Poland (formerly Pomerania, Prussia)
Braunsforth (now Bród), Kr. Saatzig

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This abandoned cemetery lies southeast of the intersection of the village road and Hwy 145 (1.1 km south of the church). It is nearly completely lost in the trees and undergrowth, although the former road into the cemetery can be ascertained by the two rows of large trees that line a now completely over-grown path. No identifiable graves can be found. Broken gravestones are lying in piles and all the marble plaques and iron crosses have been removed so no identification is possible. (Gene Maas 9/14/2003)  
Emma Maass, b. 2 Mar 1881; d. 6 Aug 1885
Martha Maass, b. 6 Jun 1883; d. 26 Aug 1885
Emma and Martha, the 2nd and 3rd daughters of Julius and Emilie Maass are believed to be buried here.

Ornshagen (now Żerzyno), Kr. Regenwalde

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This abandoned cemetery lies on the left side of the road as one passes through the hamlet.  Except for one restored grave marker, all the gravestones have been destroyed. click here for more photos of Ornshagen
A small stone chapel (15' square inside) still stands in the graveyard, but has been badly vandalized.  
It is likely, though unsubstantiated, that several of our ancestors are buried in this cemetery.  We know Johanna Maass died 24 Nov 1837 in Ornshagen. In all likelihood, Christian also died here.  Gottlieb Ludwig Ferdinand Maass, the 7th child of David and Friederike Maass, was born on May 24, 1849 and died as an infant in Ornshagen on October 10, 1849.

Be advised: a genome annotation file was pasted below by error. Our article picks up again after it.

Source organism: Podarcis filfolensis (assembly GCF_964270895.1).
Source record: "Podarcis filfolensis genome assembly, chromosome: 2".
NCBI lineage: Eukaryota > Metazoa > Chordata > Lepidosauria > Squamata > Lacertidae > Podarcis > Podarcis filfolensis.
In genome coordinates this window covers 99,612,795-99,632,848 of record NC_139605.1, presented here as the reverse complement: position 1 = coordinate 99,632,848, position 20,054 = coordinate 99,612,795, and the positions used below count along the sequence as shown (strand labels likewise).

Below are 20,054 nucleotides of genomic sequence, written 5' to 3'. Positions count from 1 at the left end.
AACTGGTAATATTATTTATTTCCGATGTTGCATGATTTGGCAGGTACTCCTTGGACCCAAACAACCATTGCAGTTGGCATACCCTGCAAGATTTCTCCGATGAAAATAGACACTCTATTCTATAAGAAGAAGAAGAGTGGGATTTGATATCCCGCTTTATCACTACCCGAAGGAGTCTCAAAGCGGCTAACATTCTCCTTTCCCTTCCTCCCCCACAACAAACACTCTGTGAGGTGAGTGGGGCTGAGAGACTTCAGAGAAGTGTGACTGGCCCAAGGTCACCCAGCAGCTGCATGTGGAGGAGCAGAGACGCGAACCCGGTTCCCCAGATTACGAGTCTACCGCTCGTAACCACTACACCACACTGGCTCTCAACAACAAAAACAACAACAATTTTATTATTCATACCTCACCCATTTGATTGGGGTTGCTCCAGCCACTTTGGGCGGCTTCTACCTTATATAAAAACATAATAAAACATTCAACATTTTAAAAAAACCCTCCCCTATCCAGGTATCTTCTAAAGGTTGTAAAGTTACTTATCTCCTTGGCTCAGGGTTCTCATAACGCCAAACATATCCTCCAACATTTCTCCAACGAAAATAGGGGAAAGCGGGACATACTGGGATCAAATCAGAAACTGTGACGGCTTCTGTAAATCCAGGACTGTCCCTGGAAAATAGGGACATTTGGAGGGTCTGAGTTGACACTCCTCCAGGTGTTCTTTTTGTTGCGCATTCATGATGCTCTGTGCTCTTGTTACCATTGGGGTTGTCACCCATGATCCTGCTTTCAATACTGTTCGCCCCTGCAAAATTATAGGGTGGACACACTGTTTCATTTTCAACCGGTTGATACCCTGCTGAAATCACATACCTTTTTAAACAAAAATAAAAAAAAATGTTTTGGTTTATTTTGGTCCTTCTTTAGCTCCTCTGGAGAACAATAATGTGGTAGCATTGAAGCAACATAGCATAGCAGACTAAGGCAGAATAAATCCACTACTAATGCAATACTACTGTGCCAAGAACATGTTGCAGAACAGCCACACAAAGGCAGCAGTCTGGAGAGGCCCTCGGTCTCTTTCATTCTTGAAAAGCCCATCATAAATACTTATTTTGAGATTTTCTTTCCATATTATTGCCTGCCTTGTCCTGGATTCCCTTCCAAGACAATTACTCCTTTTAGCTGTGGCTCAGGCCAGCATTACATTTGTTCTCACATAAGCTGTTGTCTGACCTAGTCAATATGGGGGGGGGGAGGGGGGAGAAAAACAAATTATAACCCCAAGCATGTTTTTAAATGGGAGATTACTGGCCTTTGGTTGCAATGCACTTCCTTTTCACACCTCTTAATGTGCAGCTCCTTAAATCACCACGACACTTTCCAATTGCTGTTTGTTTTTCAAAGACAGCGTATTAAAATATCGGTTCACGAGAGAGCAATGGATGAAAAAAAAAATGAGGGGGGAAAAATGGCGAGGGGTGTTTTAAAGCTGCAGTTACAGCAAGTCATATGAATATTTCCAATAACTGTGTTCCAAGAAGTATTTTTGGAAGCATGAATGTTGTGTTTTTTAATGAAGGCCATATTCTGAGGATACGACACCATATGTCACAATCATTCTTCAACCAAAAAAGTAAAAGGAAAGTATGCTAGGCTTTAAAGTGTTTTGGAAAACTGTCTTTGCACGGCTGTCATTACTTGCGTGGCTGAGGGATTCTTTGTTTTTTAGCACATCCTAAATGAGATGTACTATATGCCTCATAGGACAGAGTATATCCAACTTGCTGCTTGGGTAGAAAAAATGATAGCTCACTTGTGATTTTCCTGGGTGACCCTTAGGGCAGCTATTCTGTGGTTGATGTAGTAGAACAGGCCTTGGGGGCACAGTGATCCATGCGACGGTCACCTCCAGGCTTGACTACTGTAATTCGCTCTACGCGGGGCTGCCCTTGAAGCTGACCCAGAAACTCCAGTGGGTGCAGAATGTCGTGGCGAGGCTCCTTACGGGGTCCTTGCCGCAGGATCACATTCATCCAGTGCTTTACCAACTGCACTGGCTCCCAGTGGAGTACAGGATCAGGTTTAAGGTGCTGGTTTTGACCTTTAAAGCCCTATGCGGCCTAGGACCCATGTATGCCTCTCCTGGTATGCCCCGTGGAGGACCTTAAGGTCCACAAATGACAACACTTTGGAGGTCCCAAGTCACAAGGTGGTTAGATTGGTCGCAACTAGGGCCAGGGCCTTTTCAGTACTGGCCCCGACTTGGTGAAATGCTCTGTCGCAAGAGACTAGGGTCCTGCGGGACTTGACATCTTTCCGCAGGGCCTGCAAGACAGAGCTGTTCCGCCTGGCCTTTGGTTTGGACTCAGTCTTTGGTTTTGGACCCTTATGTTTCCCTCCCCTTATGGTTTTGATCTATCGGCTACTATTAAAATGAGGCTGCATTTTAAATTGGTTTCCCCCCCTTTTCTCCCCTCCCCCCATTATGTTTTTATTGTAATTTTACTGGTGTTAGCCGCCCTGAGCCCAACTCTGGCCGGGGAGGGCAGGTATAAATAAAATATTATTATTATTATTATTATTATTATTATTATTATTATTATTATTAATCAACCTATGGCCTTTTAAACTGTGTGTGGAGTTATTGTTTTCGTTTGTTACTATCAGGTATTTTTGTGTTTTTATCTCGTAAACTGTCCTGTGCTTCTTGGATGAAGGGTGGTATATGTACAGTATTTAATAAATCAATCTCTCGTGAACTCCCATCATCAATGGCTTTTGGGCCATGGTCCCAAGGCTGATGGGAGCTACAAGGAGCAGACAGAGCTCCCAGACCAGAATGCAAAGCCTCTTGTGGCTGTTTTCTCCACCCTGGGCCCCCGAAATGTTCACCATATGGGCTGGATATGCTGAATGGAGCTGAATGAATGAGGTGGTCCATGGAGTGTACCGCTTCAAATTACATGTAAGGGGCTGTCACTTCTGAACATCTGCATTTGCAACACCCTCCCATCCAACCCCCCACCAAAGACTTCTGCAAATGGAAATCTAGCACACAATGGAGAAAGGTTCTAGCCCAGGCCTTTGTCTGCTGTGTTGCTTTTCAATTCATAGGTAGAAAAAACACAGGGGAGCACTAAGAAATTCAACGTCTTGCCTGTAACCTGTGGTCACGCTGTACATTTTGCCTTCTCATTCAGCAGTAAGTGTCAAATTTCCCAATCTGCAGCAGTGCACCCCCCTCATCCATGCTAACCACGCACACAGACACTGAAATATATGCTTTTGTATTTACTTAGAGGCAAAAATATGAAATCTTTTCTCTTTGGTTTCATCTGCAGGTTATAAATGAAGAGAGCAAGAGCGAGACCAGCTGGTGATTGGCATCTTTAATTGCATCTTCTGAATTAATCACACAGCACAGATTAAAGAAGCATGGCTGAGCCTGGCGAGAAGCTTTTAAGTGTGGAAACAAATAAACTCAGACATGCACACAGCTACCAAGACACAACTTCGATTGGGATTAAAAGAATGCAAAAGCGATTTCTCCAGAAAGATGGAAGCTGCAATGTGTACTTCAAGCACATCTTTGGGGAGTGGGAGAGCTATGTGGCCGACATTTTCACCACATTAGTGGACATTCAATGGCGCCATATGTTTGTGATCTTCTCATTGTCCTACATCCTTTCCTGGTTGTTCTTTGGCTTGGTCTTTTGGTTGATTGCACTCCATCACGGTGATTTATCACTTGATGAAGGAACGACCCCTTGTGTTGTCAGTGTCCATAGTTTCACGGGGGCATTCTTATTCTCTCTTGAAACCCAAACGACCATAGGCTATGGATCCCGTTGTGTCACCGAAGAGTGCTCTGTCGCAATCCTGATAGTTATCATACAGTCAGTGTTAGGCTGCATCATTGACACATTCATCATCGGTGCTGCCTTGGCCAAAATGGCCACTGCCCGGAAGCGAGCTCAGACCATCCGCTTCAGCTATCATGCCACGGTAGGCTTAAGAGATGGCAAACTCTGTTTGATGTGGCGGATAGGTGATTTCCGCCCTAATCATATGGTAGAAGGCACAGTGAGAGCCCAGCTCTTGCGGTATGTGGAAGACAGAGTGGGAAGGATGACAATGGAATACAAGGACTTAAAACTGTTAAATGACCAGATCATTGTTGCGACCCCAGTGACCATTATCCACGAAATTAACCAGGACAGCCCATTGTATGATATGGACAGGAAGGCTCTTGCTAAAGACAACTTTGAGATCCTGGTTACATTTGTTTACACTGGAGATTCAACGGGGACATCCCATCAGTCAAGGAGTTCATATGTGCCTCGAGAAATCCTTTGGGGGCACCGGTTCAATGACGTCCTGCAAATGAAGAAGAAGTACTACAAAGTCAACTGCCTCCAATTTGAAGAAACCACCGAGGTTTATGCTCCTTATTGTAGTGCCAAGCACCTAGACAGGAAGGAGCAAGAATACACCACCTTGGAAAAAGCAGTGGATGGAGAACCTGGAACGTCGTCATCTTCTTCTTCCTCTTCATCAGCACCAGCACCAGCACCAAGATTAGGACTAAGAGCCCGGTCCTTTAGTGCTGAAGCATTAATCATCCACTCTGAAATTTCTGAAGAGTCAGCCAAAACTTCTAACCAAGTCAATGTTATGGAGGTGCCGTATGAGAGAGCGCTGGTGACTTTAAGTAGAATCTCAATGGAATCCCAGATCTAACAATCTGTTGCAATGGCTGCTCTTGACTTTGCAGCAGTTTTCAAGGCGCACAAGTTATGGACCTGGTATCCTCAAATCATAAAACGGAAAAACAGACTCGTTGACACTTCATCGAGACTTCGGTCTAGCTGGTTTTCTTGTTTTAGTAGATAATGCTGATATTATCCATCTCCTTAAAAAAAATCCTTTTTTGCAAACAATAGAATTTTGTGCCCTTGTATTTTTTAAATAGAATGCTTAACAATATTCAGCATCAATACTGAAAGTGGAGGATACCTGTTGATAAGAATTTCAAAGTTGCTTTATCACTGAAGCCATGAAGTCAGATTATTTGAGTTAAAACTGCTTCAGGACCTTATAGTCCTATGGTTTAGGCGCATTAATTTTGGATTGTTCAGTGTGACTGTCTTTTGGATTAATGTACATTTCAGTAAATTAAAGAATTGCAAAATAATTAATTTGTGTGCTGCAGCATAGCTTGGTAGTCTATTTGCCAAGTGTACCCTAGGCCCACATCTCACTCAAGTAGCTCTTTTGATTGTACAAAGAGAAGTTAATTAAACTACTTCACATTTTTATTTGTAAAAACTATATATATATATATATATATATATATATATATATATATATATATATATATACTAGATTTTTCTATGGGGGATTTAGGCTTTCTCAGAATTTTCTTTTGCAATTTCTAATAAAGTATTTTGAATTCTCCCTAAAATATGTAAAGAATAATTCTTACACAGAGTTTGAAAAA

Lassehne (now Łasin), Kr. Köslin

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Gene Maas (4/28/2007)

Site of the former church and original cemetery.  A beautifully decorated cross and memorial was all that remained in 2007.  On a return visit in 2012, it appeared that the memorial had been vandalized.  An outdoor shrine has since been constructed about 30 yards away on the grounds of the former cemetery. In all likelihood, our 4th great grandparents, Pagel and Elisabeth Maass were buried in this church cemetery, perhaps in the early 1800's.  
All that remains of the church and original cemetery is a pile of ruble and desecrated gravestones. In 2007 we found a large field stone engraved with the name Alwin Frenz. A historical photo of the stone can be see on DirkPetrat's site.

A newer cemetery, which lies directly across the road from the former church, was used up to WWII. It too was abandoned and is nearly completely lost among the trees and brush. In 2012, the local priest lead a project to restore the cemetery. Thanks to their efforts, a few gravestones were  uncovered, but as in Braunsforth, marble plaques and iron crosses had been removed making identification impossible.  
Many gravestones remain buried in the dirt and have to be dug up to determine if any names remained. Our efforts were rewarded when my sister, Carol Peterson, uncovered this gravestone for Marie Maaß, born 3 Mar 1900; died 10 Feb 1901. Marie's relationship to our Maass family is unknown, but she most likely is related.  
This well preserved gravestone for Helene and Gustav Henke was also found in the undergrowth.  

© - Gene Maas
rev. 5 Apr 2013